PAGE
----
TOM KITCHIN AND PAM JONES
A $3million development at the Otago Polytechnic’s Cromwell campus is half complete and the rest is due to begin.
The new $1.5million student accommodation wing at Central Campus has just been completed and students and staff were celebrating the milestone, Central Campus head of school Alex Huffadine said.
Work was now due to begin on the polytechnic’s $1.5million Trades Academy, as the polytechnic continued its gradual shift from its Cromwell premises to its Bannockburn Rd site, Mr Huffadine said.
“Our buildings [on the town campus] are not fit for purpose now. You need a modern environment for learning today. A redevelopment will keep maintenance costs low.”
The new accommodation block was built over spring and summer, construction beginning in October and finishing last month. There are five units, each housing five students.
Students moved in at the start of this academic year to fully self-contained units – beds, desks, cutlery and crockery were all provided, Mr Huffadine said.
“They can literally just arrive off the plane.”
As of this week, 18 students were living in the complex and Mr Huffadine expected it would be full in two weeks.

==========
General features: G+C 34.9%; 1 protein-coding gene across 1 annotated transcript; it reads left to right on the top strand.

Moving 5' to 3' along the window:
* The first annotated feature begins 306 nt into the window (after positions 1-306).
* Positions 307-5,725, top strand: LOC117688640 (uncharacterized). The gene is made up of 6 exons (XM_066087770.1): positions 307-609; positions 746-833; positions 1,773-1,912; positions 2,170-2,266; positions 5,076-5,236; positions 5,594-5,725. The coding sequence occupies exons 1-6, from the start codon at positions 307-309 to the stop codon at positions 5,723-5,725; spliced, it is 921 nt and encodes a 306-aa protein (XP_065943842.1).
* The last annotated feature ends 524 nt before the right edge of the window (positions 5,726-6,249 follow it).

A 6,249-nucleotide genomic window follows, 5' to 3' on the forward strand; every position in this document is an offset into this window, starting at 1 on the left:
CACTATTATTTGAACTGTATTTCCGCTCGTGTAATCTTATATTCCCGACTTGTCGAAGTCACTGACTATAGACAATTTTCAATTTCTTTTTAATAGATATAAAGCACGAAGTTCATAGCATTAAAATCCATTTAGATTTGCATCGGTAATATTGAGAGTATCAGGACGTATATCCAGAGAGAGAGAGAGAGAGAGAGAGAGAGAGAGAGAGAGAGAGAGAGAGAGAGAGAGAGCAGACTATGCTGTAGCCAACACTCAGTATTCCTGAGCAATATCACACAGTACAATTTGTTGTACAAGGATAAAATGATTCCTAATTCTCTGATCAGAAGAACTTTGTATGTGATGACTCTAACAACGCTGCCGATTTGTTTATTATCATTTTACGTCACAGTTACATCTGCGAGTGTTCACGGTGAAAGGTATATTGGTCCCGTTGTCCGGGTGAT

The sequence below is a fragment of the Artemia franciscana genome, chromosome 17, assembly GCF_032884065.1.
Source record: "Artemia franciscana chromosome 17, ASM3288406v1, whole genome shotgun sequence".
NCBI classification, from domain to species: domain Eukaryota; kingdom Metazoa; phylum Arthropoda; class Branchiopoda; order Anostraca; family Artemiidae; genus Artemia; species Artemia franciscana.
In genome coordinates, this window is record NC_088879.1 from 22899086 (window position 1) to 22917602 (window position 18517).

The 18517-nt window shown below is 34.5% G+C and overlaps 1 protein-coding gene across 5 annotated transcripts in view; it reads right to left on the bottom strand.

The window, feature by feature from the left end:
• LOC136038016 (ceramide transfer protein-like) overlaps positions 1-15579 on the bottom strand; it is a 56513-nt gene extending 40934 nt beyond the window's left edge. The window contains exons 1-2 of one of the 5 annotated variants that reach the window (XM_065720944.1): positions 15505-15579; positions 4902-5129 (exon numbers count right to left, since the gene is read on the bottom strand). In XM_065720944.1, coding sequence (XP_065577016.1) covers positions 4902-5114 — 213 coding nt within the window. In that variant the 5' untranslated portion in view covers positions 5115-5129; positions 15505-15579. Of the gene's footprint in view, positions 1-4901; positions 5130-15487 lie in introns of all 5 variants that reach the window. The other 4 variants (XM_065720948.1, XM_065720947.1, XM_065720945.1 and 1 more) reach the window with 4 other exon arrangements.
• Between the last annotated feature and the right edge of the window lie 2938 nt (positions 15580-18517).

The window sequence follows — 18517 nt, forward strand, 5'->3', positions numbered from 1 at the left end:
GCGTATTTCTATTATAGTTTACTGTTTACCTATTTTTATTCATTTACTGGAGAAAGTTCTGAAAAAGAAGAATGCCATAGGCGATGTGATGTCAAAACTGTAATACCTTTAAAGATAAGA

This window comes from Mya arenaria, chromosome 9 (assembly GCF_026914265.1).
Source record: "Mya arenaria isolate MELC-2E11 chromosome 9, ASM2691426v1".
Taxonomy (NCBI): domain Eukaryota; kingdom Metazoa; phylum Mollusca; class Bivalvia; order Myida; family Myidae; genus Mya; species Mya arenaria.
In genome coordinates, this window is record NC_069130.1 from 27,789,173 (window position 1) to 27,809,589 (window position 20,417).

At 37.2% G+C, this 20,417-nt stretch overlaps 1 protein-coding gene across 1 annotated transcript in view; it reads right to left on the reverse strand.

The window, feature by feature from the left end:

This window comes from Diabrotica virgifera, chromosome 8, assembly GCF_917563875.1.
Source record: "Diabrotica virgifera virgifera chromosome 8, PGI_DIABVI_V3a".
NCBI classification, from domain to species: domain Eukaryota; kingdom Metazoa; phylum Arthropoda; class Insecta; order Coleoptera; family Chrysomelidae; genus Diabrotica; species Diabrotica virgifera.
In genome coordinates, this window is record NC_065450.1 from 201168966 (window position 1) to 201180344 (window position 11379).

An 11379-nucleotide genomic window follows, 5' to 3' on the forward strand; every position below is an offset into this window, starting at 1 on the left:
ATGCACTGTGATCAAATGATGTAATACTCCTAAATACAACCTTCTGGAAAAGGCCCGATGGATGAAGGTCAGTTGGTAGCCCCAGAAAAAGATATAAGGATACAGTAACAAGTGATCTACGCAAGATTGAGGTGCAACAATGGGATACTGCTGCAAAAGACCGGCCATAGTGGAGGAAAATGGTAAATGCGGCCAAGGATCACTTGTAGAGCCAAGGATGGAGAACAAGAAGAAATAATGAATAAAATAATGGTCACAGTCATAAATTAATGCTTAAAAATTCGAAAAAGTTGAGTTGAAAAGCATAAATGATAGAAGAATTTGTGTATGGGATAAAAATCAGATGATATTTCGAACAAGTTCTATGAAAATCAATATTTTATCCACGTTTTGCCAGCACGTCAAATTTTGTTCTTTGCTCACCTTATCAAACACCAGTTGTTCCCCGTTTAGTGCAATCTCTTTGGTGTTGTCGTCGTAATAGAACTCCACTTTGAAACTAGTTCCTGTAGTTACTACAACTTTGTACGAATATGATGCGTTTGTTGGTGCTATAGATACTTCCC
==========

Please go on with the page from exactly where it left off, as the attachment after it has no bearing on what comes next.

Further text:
Central Campus operations manager Barbara Emmitt said Cromwell students had previously used local chalets and flats, and the polytechnic had sub-let homes for students.
“On site makes things a little simpler.”
Work is now set to begin on the other half of the Cromwell polytechnic’s $3million development, the construction of a new Trades Academy on the Bannockburn site.
Construction was due to begin in the next week or so and should be completed by July, Mr Huffadine said.
The new academy would recognise the growth in automotive and carpentry student numbers at the Cromwell campus, and was “great” for lifting the profile and opportunities of the trades, Mr Huffadine said.
“People are starting to take a lot more notice of the trades than they ever have.”
The polytechnic has just received a $175,000 grant from the Central Lakes Trust for tools and equipment for the academy.
Mr Huffadine said the polytechnic was “thrilled” with the grant, as it would mean students could use the most modern equipment available.
The Central Campus has 600 students enrolled, equating to 220 full-time equivalent students.
The Otago Polytechnic also opened its new Te Pa Tauira accommodation complex in Dunedin at the start of this year.